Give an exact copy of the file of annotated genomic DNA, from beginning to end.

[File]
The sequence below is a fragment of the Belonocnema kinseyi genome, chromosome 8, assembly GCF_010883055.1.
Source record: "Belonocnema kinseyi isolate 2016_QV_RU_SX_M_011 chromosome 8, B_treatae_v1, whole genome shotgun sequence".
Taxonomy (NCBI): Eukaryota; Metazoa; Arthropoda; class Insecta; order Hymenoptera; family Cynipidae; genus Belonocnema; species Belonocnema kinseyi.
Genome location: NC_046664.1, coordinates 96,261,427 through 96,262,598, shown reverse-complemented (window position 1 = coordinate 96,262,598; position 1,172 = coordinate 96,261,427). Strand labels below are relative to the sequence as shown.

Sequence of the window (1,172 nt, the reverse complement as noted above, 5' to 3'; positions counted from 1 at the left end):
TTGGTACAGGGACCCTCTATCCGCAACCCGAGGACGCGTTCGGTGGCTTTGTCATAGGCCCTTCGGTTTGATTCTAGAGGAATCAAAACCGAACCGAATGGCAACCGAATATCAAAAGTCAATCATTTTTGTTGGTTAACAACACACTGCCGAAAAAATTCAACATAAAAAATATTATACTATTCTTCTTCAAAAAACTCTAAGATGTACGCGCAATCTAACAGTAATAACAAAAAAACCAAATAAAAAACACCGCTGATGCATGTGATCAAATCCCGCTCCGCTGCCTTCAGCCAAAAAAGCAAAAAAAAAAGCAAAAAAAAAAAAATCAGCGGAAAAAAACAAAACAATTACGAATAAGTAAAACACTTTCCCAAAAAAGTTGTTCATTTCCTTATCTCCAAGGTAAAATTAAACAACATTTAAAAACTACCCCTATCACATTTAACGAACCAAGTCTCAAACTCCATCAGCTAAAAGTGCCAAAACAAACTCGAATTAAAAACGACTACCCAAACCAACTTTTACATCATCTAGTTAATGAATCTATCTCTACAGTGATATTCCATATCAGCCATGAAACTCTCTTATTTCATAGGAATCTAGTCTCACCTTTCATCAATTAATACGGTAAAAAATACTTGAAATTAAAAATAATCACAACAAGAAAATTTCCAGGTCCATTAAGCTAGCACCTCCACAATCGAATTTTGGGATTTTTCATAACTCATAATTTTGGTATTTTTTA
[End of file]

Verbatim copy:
The sequence below is a fragment of the Belonocnema kinseyi genome, chromosome 8, assembly GCF_010883055.1.
Source record: "Belonocnema kinseyi isolate 2016_QV_RU_SX_M_011 chromosome 8, B_treatae_v1, whole genome shotgun sequence".
Taxonomy (NCBI): Eukaryota; Metazoa; Arthropoda; class Insecta; order Hymenoptera; family Cynipidae; genus Belonocnema; species Belonocnema kinseyi.
Genome location: NC_046664.1, coordinates 96,261,427 through 96,262,598, shown reverse-complemented (window position 1 = coordinate 96,262,598; position 1,172 = coordinate 96,261,427). Strand labels below are relative to the sequence as shown.

Sequence of the window (1,172 nt, the reverse complement as noted above, 5' to 3'; positions counted from 1 at the left end):
TTGGTACAGGGACCCTCTATCCGCAACCCGAGGACGCGTTCGGTGGCTTTGTCATAGGCCCTTCGGTTTGATTCTAGAGGAATCAAAACCGAACCGAATGGCAACCGAATATCAAAAGTCAATCATTTTTGTTGGTTAACAACACACTGCCGAAAAAATTCAACATAAAAAATATTATACTATTCTTCTTCAAAAAACTCTAAGATGTACGCGCAATCTAACAGTAATAACAAAAAAACCAAATAAAAAACACCGCTGATGCATGTGATCAAATCCCGCTCCGCTGCCTTCAGCCAAAAAAGCAAAAAAAAAAGCAAAAAAAAAAAAATCAGCGGAAAAAAACAAAACAATTACGAATAAGTAAAACACTTTCCCAAAAAAGTTGTTCATTTCCTTATCTCCAAGGTAAAATTAAACAACATTTAAAAACTACCCCTATCACATTTAACGAACCAAGTCTCAAACTCCATCAGCTAAAAGTGCCAAAACAAACTCGAATTAAAAACGACTACCCAAACCAACTTTTACATCATCTAGTTAATGAATCTATCTCTACAGTGATATTCCATATCAGCCATGAAACTCTCTTATTTCATAGGAATCTAGTCTCACCTTTCATCAATTAATACGGTAAAAAATACTTGAAATTAAAAATAATCACAACAAGAAAATTTCCAGGTCCATTAAGCTAGCACCTCCACAATCGAATTTTGGGATTTTTCATAACTCATAATTTTGGTATTTTTTA